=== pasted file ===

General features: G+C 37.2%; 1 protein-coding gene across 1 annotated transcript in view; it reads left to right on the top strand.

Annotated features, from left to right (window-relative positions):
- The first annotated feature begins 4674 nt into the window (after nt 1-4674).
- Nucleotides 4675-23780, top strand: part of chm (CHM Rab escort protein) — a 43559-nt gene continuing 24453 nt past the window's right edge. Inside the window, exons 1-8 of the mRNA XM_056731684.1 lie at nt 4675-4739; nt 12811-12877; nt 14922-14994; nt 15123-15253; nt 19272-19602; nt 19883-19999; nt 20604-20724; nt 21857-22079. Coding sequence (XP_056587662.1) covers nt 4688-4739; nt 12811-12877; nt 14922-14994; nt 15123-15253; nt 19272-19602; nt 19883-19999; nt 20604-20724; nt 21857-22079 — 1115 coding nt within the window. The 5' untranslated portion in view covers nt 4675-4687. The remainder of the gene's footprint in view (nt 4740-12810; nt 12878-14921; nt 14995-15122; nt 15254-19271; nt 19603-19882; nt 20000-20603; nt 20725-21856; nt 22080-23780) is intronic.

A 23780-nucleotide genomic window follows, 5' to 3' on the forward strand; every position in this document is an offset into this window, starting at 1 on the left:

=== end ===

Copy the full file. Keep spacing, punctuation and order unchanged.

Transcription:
General features: G+C 37.2%; 1 protein-coding gene across 1 annotated transcript in view; it reads left to right on the top strand.

Annotated features, from left to right (window-relative positions):
- The first annotated feature begins 4674 nt into the window (after nt 1-4674).
- Nucleotides 4675-23780, top strand: part of chm (CHM Rab escort protein) — a 43559-nt gene continuing 24453 nt past the window's right edge. Inside the window, exons 1-8 of the mRNA XM_056731684.1 lie at nt 4675-4739; nt 12811-12877; nt 14922-14994; nt 15123-15253; nt 19272-19602; nt 19883-19999; nt 20604-20724; nt 21857-22079. Coding sequence (XP_056587662.1) covers nt 4688-4739; nt 12811-12877; nt 14922-14994; nt 15123-15253; nt 19272-19602; nt 19883-19999; nt 20604-20724; nt 21857-22079 — 1115 coding nt within the window. The 5' untranslated portion in view covers nt 4675-4687. The remainder of the gene's footprint in view (nt 4740-12810; nt 12878-14921; nt 14995-15122; nt 15254-19271; nt 19603-19882; nt 20000-20603; nt 20725-21856; nt 22080-23780) is intronic.

A 23780-nucleotide genomic window follows, 5' to 3' on the forward strand; every position in this document is an offset into this window, starting at 1 on the left: